EasyJet’s new long-term deals with the London airports of Gatwick and Luton will herald a sharp increase in its capacity at the two facilities.
The carrier plans to lift capacity at Gatwick, already is already its largest base with 57 aircraft, by 10% over the next 12 months. Its deal with Luton, the third largest base in its network, meanwhile will see it increase capacity at the airport a fifth over the next year.
The two long-term deals come after it in October closed a five-year deal which could see it double traffic at another London airport, Stansted. It also operates a small operation from London Southend. The deals notably come amid the changed ownership and management of London’s airports, which has seen Stansted join Gatwick under new owners and an AENA-led consortium takeover the running of Luton.
The commitments to increase capacity at its London airports are also set against an improving economic outlook for the UK. But EasyJet chief executive Carolyn McCall says the expansion was driven by the opportunity to lock in price-certainty and influence airport infrastructure rather than because of an improved economic picture.
"It’s not about the macro-environment, though it is always helpful when the consumer feels they have more money to spend," she says. "These are definitely opportunities. It's been a breakthrough with Gatwick, and at a different level, I feel like that about Luton too."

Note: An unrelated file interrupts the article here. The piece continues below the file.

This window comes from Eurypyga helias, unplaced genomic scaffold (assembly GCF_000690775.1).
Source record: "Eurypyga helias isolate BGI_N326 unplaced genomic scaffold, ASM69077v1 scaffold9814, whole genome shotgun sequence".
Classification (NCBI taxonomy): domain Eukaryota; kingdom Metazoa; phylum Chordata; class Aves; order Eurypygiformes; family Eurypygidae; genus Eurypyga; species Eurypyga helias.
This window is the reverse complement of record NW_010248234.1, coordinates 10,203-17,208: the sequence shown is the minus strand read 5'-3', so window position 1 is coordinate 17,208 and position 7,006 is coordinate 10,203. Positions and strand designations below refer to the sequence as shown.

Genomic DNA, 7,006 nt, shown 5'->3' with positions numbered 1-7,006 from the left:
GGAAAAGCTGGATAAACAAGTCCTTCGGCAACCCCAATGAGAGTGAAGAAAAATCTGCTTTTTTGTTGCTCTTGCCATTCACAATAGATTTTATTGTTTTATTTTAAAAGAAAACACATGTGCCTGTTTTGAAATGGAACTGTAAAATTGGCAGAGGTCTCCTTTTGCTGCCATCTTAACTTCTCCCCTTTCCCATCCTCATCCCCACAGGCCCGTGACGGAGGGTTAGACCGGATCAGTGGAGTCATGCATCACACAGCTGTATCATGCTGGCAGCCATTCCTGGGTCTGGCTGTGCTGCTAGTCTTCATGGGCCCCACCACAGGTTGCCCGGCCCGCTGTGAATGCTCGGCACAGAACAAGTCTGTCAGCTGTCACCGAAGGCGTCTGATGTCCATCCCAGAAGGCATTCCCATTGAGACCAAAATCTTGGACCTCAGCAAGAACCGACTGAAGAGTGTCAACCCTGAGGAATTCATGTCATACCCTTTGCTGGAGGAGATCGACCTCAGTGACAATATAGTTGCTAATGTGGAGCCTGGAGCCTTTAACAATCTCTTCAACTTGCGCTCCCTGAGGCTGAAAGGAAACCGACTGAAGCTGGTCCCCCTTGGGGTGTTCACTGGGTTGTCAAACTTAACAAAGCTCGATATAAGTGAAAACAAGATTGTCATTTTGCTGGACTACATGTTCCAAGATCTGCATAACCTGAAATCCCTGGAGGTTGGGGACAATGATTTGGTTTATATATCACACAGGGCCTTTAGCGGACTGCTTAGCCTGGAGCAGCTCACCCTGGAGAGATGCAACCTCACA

The increase in capacity will be deployed across a mix of new routes, extra frequencies and operating larger aircraft on existing routes. Typically around 60% of EasyJet's extra capacity is deployed on thickening routes.
This capacity will in part come from new aircraft deliveries and from the continuing rebalancing of the fleet with larger A320s. “Every new aircraft that comes into EasyJet is an A320. So you get an extra 24 seats,” says McCall. “You are getting a lot of benefits in growth terms from the upgauge rather than just adding more aircraft all the time.”
According to Flightglobal’s Ascend database, the airline’s current fleet comprises 153 A319s and 67 A320s. “We do use the A319s in a different way and we’ll always need A319s, but the [fleet] proportion of A319s today is more than the A320s, so we’ll switch that,” says McCall. “But we’ll always need some A319s in our fleet.”